Today’s program is Part 2 of a brief history of one of Charleston’s most iconic landmarks, generally called “the Battery.” Last week we discussed a series of building campaigns between the 1720s and the 1850s in which our local government gradually transformed the southernmost point of the Charleston peninsula, called White Point, from a sandy beach into scenic high ground. The so-called “High Battery,” that granite seawall protecting East Battery Street, looks today pretty much like it did by the end of the 1850s, after generations of building and rebuilding. Then, just a few years before South Carolina seceded from the Union, Charleston’s city leaders began planning a massive new project, to continue the seawall further westward, to extend White Point Garden, and to build a scenic promenade around the west side of the peninsula. That ambitious antebellum plan was derailed by a series of misfortunes, but it laid the groundwork for a dream that was finally realized in the 1920s by the completion of the so-called “Low Battery” and Murray Boulevard, and in the 1960s with the construction of Lockwood Drive. Today’s focus on the history of Charleston’s Low Battery begins in the autumn of 1856, when the first notions of extending the seawall westward first appeared on the city’s horizon.
A Brief History of the High and Low Battery Seawalls, Part 2
In Charleston parlance, “the Battery” is the common name for what is actually a pair of man-made seawalls that define the southern tip of the Charleston peninsula. The so-called “High Battery” measures just over 1,400 feet long and was built in the early nineteenth century to facilitate the creation of what we now call East Battery Street and White Point Garden. The so-called “Low Battery” is an adjacent seawall measuring nearly 5,000 feet in length that was built in the early twentieth century to facilitate the creation of what we now call Murray Boulevard. Collectively, these batteries afford panoramic vistas of Charleston harbor and the adjacent islands, but they’re also susceptible to being overflowed by crashing waves during strong storms and hurricanes. Furthermore, it’s become clear over the past several decades that these centuries-old walls are in need of some significant repairs. To address these issues, the City of Charleston is in the midst of a multi-year effort to stabilize, strengthen, and perhaps even enlarge these seawalls a bit. Also under consideration are various plans to improve the landscaping and perhaps to alter the flow of automobile traffic. To help our community understand the challenges posed by such multi-million-dollar projects, I think it’s important to look back at the many generations of labor that led to the creation of the present “High” and “Low” battery seawalls. Our brief journey begins nearly 300 years ago, when the entire area in question was just a bit of underwater, imaginary real estate.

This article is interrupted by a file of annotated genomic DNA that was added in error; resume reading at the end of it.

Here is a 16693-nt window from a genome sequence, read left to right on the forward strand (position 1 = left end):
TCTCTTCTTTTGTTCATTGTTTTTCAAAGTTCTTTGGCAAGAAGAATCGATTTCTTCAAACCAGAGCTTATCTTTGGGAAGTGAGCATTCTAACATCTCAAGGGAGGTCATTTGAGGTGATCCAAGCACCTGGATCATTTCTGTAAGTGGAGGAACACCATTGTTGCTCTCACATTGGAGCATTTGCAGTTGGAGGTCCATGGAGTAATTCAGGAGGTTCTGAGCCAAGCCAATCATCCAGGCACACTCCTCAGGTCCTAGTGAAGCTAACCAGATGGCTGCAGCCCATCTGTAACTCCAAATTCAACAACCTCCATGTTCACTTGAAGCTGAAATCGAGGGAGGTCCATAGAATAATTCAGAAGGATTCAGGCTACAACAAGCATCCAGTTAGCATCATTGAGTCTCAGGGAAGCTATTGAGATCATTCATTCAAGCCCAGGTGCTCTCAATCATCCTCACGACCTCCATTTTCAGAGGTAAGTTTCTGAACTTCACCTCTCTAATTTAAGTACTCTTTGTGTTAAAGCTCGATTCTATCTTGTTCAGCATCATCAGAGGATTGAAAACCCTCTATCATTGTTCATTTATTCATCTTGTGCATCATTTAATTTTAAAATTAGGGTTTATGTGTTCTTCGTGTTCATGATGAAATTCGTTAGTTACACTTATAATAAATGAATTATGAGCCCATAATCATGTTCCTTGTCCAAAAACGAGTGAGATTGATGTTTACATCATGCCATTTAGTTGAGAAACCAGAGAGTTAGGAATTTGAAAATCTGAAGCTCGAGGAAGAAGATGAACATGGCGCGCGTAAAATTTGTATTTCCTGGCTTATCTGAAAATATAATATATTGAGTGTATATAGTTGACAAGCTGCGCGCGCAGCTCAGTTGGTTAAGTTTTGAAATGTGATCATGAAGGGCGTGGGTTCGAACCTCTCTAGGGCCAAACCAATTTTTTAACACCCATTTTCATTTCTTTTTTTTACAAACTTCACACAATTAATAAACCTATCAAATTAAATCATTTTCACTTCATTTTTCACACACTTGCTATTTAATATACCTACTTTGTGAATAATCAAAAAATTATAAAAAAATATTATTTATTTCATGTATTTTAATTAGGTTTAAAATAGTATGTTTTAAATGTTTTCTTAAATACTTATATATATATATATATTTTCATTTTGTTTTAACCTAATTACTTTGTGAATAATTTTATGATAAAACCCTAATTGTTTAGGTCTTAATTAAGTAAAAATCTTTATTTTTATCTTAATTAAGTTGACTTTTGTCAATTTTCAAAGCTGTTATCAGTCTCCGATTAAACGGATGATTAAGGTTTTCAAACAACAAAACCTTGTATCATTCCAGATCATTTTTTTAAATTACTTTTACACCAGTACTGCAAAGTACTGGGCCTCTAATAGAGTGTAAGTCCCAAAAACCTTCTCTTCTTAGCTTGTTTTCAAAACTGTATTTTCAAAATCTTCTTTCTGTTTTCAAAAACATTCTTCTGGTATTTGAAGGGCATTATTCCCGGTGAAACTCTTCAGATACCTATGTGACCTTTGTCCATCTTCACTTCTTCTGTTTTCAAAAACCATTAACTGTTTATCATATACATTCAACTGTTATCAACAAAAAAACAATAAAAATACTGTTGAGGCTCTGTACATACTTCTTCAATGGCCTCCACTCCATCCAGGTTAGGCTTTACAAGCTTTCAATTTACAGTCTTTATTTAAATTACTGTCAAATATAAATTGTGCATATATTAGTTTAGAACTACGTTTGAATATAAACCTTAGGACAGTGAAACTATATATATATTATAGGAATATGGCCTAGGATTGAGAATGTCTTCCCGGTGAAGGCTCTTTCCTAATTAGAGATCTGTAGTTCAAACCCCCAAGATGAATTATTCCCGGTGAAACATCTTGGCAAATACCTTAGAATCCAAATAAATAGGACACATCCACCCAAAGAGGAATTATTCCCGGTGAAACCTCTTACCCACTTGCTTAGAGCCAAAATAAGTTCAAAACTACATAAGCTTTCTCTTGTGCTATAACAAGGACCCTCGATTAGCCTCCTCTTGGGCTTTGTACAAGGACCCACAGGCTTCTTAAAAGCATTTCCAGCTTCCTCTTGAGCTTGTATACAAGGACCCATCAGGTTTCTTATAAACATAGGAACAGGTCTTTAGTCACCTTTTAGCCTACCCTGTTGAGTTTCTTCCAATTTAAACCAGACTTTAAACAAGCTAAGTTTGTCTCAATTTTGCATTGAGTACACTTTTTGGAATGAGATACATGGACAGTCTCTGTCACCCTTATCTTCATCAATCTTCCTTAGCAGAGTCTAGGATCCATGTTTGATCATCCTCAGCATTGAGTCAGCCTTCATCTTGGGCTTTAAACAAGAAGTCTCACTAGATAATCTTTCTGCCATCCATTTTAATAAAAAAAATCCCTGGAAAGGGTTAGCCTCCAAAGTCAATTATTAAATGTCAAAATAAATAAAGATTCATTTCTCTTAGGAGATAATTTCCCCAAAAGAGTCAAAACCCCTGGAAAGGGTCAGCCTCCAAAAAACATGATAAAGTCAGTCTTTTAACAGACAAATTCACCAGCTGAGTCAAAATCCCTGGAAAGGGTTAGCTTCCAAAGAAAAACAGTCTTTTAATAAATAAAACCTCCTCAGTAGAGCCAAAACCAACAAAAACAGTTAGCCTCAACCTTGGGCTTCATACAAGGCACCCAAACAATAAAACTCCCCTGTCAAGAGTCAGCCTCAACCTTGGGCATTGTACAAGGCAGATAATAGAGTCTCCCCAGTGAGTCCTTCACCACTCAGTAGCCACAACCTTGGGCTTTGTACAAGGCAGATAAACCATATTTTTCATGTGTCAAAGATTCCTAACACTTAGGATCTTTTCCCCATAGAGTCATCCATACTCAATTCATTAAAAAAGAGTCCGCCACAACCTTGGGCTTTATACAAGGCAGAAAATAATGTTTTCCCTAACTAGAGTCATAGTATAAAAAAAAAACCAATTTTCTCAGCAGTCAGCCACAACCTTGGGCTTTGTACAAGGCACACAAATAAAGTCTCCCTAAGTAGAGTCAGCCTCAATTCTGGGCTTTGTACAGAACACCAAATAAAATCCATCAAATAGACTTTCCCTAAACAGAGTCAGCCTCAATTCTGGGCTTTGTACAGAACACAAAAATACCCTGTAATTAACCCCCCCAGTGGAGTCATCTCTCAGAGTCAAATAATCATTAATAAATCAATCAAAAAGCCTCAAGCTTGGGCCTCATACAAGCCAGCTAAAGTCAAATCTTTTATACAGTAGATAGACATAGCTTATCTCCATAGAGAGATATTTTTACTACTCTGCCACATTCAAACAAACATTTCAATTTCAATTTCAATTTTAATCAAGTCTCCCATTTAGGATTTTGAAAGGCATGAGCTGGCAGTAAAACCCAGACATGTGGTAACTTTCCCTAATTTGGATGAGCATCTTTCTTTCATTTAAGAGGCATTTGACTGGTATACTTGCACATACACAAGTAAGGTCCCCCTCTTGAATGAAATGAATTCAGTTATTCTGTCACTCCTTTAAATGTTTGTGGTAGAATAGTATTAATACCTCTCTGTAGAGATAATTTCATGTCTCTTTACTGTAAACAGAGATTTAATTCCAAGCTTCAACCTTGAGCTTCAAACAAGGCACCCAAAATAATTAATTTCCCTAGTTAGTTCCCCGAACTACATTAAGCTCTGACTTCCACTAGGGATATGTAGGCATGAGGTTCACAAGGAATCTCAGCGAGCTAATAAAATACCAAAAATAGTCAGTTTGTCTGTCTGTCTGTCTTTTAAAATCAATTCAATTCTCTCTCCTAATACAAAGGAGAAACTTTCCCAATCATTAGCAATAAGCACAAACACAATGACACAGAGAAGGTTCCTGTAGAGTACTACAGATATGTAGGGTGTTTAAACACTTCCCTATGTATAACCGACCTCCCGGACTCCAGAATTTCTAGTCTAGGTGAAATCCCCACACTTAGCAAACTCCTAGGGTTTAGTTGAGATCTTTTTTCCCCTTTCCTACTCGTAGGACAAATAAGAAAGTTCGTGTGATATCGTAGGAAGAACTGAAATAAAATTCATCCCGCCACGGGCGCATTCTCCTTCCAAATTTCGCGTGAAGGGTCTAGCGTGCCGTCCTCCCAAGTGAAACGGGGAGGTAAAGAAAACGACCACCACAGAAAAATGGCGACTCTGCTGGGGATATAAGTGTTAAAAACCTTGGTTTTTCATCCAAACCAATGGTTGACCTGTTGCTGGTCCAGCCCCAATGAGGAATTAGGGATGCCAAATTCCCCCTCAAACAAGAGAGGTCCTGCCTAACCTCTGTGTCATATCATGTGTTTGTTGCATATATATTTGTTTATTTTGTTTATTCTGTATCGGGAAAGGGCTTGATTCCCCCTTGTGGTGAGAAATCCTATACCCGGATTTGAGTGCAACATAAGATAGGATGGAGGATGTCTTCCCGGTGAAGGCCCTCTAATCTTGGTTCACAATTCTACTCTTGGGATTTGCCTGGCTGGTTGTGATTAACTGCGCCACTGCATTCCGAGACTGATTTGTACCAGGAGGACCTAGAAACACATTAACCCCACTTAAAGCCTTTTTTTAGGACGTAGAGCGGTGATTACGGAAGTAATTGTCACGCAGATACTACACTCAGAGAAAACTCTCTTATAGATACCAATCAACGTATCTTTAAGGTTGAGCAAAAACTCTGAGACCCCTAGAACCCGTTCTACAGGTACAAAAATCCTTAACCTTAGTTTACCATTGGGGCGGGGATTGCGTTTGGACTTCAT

A Brief History of the High and Low Battery Seawalls, Part 1
It’s time for our annual ShakeOut.! No, I’m not talking about some retro-themed dance contest, I’m talking about the Great Southeast ShakeOut of 2017, which is sponsored by the Federal Emergency Management Agency (FEMA) to promote earthquake awareness in seismically-active areas–like Charleston. With this broadcast, the Charleston County Public Library is joining millions of other people around the world who are taking a moment to reflect on the potential danger that lurks in the earth just below our feet.
Philadelphia Alley is not the shortest or narrowest thoroughfare in the city of Charleston, but it is sufficiently small to escape the attention of many residents and tourists. For those who have stumbled into its entrances on Queen and Cumberland Streets in the past, they have discovered a picturesque yet historically mute piece of Charleston. The facts behind the creation and early existence of Philadelphia Alley have been forgotten by the living, only to be replaced by rumors and fabrication. Its proximity to the city’s historic Market District, opened in 1807, has exposed the alley to a steady stream of inebriates for over two hundred years. The decline of Charleston in the decades after the Civil War was especially hard on small corners of the city like this, which suffered generations of neglect and abuse. In recent years, local tour guides have delighted visitors with largely fictional tales of fatal duels and ghosts in this ancient alley. But what facts can we find about the real history of Philadelphia Alley, and how can that history help us preserve its character for the future?